What GADGET really stands For
A gadget is generally a clever piece or an inanimate device. Gadgets can be called gizmos also. The word “gadget” came from the Greek word which means “the thing designed”. In other words, it is something that is designed to do something. Gadgets may consist of electronic apparatus, appliances, computer software, mobile phones, musical and video games, or sports gadgets.
A gidget, in English language, is a silly little toy that looks just like an insect but has no wings. It usually comes with a bright red bow attached to its abdomen. A widget’s name was given by the American humorist Dick Gregory in a series of TV shows. His show was called The Dick Gregory Show.
Gidget got her name when she was the first used of the word gadget in English. She was a petite model who appeared on one of the most popular TV shows of that time. Her appearance and her gidget color made her the most attractive character on that show. It was on that show that the word “gadget” got its origin. It stuck on and became a part of the vocabulary of American English.
Gidget was not the only famous character who used the word gadget. Early toys for children were also known as gizmos or jacks. They were designed to provide children with the things they did not have readily available for them. This was in the days before the birth of Christ. Gadgets are a great help in the modern world in providing children with education and entertainment.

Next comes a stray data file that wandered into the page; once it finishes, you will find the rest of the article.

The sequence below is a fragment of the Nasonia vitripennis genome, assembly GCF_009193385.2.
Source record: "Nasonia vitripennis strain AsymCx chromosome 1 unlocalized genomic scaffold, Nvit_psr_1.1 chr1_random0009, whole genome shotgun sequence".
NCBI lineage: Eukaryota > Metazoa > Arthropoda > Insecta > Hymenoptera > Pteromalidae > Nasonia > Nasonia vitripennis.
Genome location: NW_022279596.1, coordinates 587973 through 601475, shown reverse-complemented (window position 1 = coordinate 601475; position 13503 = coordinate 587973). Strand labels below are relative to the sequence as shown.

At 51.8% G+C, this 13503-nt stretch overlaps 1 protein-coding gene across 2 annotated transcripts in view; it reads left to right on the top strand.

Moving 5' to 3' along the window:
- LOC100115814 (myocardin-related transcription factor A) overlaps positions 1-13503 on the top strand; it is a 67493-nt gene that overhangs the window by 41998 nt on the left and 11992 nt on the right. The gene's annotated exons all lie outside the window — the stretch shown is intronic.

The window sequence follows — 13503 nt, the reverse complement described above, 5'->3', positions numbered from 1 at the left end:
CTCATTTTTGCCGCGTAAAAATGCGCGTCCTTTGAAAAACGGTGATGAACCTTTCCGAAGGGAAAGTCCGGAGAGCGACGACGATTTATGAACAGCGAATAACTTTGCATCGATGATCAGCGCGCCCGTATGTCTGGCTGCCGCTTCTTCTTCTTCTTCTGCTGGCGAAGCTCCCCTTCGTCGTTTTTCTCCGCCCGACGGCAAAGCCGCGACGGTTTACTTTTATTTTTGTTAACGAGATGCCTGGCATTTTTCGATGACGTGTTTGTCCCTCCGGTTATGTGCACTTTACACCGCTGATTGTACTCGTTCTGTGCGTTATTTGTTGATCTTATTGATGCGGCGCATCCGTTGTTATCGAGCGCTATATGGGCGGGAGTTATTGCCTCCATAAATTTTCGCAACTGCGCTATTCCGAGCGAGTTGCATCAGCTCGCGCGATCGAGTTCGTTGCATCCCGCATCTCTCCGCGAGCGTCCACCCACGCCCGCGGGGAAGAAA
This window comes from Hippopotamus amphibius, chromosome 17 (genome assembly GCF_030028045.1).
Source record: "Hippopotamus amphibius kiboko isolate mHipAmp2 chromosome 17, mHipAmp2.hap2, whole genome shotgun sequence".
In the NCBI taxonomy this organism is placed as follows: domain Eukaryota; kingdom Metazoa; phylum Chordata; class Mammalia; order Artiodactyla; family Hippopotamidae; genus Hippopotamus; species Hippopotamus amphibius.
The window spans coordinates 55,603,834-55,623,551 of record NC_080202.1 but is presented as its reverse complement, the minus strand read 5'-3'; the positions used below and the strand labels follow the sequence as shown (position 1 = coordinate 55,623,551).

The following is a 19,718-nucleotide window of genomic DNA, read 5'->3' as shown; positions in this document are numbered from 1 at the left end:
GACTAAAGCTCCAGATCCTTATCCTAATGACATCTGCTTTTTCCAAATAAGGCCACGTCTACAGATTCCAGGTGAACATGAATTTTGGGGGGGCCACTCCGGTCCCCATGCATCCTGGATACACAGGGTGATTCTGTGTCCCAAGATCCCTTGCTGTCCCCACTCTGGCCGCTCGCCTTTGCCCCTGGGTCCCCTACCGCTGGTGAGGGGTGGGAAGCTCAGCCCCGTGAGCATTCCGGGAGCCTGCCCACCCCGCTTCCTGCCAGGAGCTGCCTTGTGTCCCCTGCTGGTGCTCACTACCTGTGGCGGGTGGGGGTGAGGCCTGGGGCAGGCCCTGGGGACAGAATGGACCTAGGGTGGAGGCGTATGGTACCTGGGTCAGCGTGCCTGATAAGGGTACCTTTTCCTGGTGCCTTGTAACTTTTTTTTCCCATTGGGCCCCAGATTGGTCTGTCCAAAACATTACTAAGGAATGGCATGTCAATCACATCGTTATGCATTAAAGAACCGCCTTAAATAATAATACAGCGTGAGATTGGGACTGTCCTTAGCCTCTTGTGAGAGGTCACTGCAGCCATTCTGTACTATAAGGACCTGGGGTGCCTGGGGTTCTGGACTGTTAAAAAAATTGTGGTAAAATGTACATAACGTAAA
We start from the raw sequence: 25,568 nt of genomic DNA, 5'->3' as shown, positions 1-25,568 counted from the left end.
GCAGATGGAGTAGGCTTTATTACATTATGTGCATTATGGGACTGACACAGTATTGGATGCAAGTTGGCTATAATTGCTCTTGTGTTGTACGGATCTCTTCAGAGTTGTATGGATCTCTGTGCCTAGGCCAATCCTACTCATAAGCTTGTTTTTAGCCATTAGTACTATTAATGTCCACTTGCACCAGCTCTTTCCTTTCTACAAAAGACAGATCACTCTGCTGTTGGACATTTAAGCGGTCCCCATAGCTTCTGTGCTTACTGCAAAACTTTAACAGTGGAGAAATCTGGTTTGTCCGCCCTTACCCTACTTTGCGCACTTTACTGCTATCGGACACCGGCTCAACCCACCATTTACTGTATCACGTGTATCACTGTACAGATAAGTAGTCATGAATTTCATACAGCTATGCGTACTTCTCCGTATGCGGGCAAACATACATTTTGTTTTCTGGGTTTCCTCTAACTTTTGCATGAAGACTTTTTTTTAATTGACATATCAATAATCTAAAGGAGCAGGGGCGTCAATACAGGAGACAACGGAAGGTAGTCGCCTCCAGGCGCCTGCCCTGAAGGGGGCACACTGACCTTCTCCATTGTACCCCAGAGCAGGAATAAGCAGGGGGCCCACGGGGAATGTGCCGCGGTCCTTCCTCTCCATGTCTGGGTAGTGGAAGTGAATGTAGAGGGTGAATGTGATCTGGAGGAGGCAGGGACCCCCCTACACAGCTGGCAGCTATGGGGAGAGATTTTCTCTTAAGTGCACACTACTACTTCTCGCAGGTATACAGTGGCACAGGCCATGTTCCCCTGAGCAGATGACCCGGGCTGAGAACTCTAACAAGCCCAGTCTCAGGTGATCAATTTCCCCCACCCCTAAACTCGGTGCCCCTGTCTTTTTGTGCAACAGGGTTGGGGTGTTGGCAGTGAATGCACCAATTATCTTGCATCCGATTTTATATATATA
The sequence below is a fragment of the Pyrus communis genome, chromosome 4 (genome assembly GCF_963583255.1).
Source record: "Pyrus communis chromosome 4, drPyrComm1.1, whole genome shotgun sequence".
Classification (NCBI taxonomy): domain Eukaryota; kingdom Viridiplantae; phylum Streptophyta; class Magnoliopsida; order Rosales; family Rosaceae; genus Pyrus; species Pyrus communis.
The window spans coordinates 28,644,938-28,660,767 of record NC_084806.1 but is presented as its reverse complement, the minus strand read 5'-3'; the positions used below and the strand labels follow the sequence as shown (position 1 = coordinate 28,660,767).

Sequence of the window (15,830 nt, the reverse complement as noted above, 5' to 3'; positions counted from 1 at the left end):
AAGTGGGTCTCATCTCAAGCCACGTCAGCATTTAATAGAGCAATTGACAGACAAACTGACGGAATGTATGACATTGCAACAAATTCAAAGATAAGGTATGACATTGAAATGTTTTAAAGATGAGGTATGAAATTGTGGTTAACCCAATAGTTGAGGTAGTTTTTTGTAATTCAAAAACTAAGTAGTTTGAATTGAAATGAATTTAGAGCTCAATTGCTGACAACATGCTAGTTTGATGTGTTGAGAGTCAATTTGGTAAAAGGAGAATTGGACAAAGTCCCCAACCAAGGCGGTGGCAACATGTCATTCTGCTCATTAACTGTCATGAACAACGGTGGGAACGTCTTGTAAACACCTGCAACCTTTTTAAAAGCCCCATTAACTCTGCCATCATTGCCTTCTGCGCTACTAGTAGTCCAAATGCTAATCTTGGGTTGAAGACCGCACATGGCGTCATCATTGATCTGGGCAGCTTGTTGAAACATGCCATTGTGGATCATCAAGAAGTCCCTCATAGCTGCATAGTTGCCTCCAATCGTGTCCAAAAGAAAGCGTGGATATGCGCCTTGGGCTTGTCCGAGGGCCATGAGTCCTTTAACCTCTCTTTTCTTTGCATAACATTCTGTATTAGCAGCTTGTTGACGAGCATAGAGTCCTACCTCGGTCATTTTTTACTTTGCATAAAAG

One cannot discount the influence of TV and movies in the use of words and names of gadgets and gizmos in the English language. TV shows such as Star Wars and Star trek have created a whole new generation of gadget fanatics. And many of these names of gadgets have been adopted by the Western world. A Swiss company, for example, has made it their motto to produce Swiss army knives that bear the name of the character from which they are produced, Swiss soldiers, rather than the military.
The invention of the word GADGET has also spawned a whole genre of related words, like gadgetry or me gadgets, and we could even think of going on with it. Can we name a dictionary? GADGET is not the only foreign language that has borrowed our language’s terminology. Can you think of the word Superman? Or how about robots, rocket science, computer games? The list goes on.